by Joseph O’Neill
Pantheon, 256 pp., $23.95
by Tom McCarthy
Vintage, 308 pp., $13.95 (paper)
From two recent novels, a story emerges about the future for the Anglophone novel. Both are the result of long journeys. Netherland, by Joseph O’Neill, took seven years to write; Remainder, by Tom McCarthy, took seven years to find a mainstream publisher. The two novels are antipodal—indeed one is the strong refusal of the other. The violence of the rejection Remainder represents to a novel like Netherland is, in part, a function of our ailing literary culture. All novels attempt to cut neural routes through the brain, to convince us that down this road the true future of the novel lies. In healthy times, we cut multiple roads, allowing for the possibility of a Jean Genet as surely as a Graham Greene.
These aren’t particularly healthy times. A breed of lyrical Realism has had the freedom of the highway for some time now, with most other exits blocked. For Netherland, our receptive pathways are so solidly established that to read this novel is to feel a powerful, somewhat dispiriting sense of recognition. It seems perfectly done—in a sense that’s the problem. It’s so precisely the image of what we have been taught to value in fiction that it throws that image into a kind of existential crisis, as the photograph gifts a nervous breakdown to the painted portrait.
Netherland is nominally the tale of Hans van den Broek, a Dutch stock analyst, transplanted from London to downtown New York with his wife and young son. When the towers fall, the family relocates to the Chelsea Hotel; soon after, a trial separation occurs. Wife and son depart once more for London, leaving Hans stranded in a world turned immaterial, phantasmagoric: “Life itself had become disembodied. My family, the spine of my days, had crumbled. I was lost in invertebrate time.” Every other weekend he visits his family, hoping “that flying high into the atmosphere, over boundless massifs of vapor or small clouds dispersed like the droppings of Pegasus on an unseen platform of air, might also lift me above my personal haze”—the first of many baroque descriptions of clouds, light, and water.
On alternate weekends, he plays cricket on Staten Island, the sole white man in a cricket club that includes Chuck Ramkissoon, a Trinidadian wiseacre, whose outsize dreams of building a cricket stadium in the city represent a Gatsbyesque commitment to the American Dream/human possibility/narrative with which Hans himself is struggling to keep faith. The stage is set, then, for a “meditation” on identities both personal and national, immigrant relations, terror, anxiety, the attack of futility on the human consciousness and the defense against same: meaning. In other words, it’s the post–September 11 novel we hoped for. (Were there calls, in 1915, for the Lusitania novel? In 1985, was the Bhopal novel keenly anticipated?) It’s as if, by an act of collective prayer, we have willed it into existence.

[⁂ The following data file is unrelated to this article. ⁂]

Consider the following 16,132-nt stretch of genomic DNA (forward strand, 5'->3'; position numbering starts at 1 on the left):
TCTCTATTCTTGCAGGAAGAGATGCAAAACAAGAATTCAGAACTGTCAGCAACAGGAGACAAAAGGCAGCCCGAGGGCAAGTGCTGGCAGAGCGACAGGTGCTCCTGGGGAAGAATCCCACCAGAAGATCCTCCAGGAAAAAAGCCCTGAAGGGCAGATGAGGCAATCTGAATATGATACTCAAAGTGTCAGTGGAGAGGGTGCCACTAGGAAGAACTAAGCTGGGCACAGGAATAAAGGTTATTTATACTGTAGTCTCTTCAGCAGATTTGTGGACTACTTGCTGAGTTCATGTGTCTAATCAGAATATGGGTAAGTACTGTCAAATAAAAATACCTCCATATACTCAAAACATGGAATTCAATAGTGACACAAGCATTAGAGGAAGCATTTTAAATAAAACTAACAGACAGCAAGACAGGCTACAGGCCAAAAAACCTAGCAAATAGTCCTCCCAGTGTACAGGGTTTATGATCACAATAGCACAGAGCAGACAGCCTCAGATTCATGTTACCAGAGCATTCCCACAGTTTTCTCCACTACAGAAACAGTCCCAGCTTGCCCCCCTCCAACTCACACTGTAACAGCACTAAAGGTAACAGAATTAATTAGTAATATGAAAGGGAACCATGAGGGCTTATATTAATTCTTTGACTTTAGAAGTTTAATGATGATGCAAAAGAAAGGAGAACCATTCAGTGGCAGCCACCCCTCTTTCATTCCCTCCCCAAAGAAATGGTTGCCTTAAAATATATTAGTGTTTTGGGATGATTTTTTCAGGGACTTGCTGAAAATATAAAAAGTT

But Netherland is only superficially about September 11 or immigrants or cricket as a symbol of good citizenship. It certainly is about anxiety, but its worries are formal and revolve obsessively around the question of authenticity. Netherland sits at an anxiety crossroads where a community in recent crisis—the Anglo-American liberal middle class—meets a literary form in long-term crisis, the nineteenth-century lyrical Realism of Balzac and Flaubert.
Critiques of this form by now amount to a long tradition in and of themselves. Beginning with what Alain Robbe-Grillet called “the destitution of the old myths of ‘depth,’” they blossomed out into a phenomenology skeptical of Realism’s metaphysical tendencies, demanding, with Husserl, that we eschew the transcendental, the metaphorical, and go “back to the things themselves!”; they peaked in that radical deconstructive doubt which questions the capacity of language itself to describe the world with accuracy. They all of them note the (often unexamined) credos upon which Realism is built: the transcendent importance of form, the incantatory power of language to reveal truth, the essential fullness and continuity of the self.
Yet despite these theoretical assaults, the American metafiction that stood in opposition to Realism has been relegated to a safe corner of literary history, to be studied in postmodernity modules, and dismissed, by our most famous public critics, as a fascinating failure, intellectual brinkmanship that lacked heart. Barth, Barthelme, Pynchon, Gaddis, DeLillo, David Foster Wallace—all misguided ideologists, the novelist equivalents of the socialists in Francis Fukuyama’s The End of History and the Last Man. In this version of our literary history, the last man standing is the Balzac-Flaubert model, on the evidence of its extraordinary persistence. But the critiques persist, too. Is it really the closest model we have to our condition? Or simply the bedtime story that comforts us most?
Netherland, unlike much lyrical Realism, has some consciousness of these arguments, and so it is an anxious novel, unusually so. It is absolutely a post-catastrophe novel but the catastrophe isn’t terror, it’s Realism. In its opening pages, we get the first hint of this. Hans, packing up his London office in preparation to move to New York, finds himself buttonholed by a senior vice-president “who reminisced for several minutes about his loft on Wooster Street and his outings to the ‘original’ Dean & DeLuca.” Hans finds this nostalgia irritating: “Principally he was pitiable—like one of those Petersburgians of yesteryear whose duties have washed him up on the wrong side of the Urals.” But then: